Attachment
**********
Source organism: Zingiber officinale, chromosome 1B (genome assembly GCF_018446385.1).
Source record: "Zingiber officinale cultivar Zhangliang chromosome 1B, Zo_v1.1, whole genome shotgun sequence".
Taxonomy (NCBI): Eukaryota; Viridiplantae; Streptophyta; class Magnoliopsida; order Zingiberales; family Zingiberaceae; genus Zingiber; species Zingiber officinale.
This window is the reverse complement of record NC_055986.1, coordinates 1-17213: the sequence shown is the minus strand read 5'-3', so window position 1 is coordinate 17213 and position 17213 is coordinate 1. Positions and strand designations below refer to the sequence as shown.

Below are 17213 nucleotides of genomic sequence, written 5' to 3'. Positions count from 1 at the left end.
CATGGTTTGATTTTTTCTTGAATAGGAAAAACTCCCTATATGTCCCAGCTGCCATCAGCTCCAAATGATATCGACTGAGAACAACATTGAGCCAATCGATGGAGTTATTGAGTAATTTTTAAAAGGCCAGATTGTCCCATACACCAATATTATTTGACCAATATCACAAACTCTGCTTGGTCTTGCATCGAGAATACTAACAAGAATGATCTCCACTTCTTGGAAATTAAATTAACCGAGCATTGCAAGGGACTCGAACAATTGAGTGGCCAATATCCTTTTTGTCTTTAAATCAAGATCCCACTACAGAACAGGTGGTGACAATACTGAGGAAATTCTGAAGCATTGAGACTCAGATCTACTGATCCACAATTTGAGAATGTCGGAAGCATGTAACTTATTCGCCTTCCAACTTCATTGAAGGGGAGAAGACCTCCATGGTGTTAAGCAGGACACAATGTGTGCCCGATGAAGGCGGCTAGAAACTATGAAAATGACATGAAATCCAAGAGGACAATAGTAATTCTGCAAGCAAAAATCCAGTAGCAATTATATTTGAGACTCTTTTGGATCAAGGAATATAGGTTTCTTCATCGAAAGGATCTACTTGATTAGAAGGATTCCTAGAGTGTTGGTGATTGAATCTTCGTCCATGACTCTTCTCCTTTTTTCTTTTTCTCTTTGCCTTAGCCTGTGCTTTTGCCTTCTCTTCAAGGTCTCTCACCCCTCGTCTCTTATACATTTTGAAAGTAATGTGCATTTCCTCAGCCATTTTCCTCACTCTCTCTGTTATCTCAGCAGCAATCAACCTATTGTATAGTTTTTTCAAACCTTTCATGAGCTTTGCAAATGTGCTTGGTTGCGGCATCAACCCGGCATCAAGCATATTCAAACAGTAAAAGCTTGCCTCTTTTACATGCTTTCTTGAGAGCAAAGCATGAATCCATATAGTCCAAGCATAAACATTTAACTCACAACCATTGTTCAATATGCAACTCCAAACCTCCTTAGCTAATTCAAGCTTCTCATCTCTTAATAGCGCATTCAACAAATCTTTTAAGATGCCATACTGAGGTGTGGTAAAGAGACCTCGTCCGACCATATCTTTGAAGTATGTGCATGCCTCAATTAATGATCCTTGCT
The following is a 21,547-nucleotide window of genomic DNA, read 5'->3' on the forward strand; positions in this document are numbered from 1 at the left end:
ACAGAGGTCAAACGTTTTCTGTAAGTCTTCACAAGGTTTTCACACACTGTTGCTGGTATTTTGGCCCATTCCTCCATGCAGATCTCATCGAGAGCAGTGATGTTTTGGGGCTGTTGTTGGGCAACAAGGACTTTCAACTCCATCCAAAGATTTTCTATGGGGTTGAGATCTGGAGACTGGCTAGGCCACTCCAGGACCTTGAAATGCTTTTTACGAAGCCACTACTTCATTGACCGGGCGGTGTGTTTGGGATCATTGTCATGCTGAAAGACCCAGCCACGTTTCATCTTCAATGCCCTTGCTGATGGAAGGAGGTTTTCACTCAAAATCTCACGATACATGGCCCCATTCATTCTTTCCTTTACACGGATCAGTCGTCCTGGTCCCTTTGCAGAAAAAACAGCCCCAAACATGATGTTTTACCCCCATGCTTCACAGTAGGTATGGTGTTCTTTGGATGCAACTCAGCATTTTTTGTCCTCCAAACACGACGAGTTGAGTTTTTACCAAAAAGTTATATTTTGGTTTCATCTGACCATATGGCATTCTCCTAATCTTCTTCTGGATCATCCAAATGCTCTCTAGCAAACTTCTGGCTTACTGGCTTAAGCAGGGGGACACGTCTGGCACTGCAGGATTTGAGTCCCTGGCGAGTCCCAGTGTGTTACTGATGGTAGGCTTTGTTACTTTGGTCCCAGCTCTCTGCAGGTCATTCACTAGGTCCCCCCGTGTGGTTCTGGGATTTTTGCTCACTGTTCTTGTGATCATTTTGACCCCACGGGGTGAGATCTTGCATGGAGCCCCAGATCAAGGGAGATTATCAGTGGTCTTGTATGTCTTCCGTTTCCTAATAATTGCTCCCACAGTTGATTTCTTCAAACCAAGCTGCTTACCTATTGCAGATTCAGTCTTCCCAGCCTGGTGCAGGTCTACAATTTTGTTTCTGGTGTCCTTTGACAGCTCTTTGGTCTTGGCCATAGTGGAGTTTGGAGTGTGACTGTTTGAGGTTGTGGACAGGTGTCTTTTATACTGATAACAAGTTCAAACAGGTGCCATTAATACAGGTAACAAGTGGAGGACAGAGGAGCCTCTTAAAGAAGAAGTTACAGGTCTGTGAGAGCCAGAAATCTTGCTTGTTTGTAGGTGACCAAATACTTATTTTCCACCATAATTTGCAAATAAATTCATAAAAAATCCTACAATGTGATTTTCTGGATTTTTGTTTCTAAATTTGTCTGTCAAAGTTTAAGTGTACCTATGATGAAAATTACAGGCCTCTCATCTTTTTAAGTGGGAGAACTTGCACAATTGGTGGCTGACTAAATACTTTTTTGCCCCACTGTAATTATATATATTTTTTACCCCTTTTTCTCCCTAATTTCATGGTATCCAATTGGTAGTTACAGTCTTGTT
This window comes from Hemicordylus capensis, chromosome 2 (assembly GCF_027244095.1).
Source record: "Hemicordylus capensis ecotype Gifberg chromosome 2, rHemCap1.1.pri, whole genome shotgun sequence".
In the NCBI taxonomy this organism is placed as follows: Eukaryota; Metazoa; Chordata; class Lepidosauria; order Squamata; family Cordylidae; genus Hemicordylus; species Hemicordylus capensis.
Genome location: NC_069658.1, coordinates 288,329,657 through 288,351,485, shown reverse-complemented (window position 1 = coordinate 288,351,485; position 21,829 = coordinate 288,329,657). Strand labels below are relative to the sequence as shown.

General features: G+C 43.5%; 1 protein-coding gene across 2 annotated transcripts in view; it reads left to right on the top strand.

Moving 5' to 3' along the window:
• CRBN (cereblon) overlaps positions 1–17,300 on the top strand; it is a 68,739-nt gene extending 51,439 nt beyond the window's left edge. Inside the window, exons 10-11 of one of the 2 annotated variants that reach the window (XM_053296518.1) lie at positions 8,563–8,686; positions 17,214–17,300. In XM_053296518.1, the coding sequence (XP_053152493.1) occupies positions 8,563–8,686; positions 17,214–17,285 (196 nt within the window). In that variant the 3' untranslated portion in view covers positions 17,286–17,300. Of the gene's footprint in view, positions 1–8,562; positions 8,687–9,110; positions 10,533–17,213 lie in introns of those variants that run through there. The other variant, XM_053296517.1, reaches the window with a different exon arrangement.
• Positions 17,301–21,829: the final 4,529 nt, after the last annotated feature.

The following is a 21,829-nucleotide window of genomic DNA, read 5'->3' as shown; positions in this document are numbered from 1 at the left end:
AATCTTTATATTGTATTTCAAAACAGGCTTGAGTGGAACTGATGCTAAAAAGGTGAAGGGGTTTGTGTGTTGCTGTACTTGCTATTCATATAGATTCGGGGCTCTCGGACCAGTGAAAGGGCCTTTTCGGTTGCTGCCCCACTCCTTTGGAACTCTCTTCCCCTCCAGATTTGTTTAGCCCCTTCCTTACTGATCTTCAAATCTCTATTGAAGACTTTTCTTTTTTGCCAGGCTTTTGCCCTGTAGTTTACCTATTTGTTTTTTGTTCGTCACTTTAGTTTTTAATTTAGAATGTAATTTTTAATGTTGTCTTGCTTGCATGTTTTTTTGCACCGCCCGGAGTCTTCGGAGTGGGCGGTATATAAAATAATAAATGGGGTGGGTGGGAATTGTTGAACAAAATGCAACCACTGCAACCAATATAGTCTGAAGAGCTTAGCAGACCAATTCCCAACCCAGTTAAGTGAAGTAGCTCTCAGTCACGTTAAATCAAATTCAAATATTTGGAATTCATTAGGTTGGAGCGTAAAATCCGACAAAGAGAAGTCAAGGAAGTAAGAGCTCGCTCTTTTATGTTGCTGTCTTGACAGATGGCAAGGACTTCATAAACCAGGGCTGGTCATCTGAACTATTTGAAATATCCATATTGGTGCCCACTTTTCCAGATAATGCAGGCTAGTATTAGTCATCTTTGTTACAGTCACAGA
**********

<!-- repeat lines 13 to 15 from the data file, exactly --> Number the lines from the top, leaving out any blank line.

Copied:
General features: G+C 43.5%; 1 protein-coding gene across 2 annotated transcripts in view; it reads left to right on the top strand.

Moving 5' to 3' along the window:
• CRBN (cereblon) overlaps positions 1–17,300 on the top strand; it is a 68,739-nt gene extending 51,439 nt beyond the window's left edge. Inside the window, exons 10-11 of one of the 2 annotated variants that reach the window (XM_053296518.1) lie at positions 8,563–8,686; positions 17,214–17,300. In XM_053296518.1, the coding sequence (XP_053152493.1) occupies positions 8,563–8,686; positions 17,214–17,285 (196 nt within the window). In that variant the 3' untranslated portion in view covers positions 17,286–17,300. Of the gene's footprint in view, positions 1–8,562; positions 8,687–9,110; positions 10,533–17,213 lie in introns of those variants that run through there. The other variant, XM_053296517.1, reaches the window with a different exon arrangement.